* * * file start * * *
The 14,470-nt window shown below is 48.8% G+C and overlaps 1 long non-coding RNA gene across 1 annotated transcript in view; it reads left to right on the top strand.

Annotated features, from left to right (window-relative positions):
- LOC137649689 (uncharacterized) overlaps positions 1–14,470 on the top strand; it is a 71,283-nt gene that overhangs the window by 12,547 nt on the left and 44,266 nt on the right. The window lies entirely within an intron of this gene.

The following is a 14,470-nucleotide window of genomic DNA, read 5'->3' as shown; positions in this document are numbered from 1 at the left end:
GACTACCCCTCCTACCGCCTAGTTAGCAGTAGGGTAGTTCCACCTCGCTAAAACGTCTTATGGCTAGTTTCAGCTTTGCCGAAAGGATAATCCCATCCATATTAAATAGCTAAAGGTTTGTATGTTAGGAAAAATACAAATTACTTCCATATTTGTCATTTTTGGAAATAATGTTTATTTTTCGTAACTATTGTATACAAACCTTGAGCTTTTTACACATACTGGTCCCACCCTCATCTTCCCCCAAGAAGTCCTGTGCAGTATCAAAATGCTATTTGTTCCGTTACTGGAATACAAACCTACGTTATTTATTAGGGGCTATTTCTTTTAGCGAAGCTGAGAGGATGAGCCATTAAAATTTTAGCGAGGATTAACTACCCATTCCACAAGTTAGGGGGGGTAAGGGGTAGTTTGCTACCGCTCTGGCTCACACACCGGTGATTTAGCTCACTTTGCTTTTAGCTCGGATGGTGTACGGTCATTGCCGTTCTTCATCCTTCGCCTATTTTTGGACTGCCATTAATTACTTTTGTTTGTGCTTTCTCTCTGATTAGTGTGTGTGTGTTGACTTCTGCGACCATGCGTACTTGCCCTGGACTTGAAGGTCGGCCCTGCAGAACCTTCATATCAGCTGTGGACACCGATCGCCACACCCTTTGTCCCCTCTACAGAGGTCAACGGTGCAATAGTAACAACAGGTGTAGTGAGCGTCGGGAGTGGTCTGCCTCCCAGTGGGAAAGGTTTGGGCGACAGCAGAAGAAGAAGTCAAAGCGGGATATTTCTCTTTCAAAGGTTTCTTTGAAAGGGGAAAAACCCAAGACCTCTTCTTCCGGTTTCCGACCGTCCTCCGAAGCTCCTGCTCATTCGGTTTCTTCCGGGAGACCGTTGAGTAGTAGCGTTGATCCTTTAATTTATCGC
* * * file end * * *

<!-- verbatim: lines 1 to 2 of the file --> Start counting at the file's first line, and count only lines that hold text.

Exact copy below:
The 14,470-nt window shown below is 48.8% G+C and overlaps 1 long non-coding RNA gene across 1 annotated transcript in view; it reads left to right on the top strand.

Annotated features, from left to right (window-relative positions):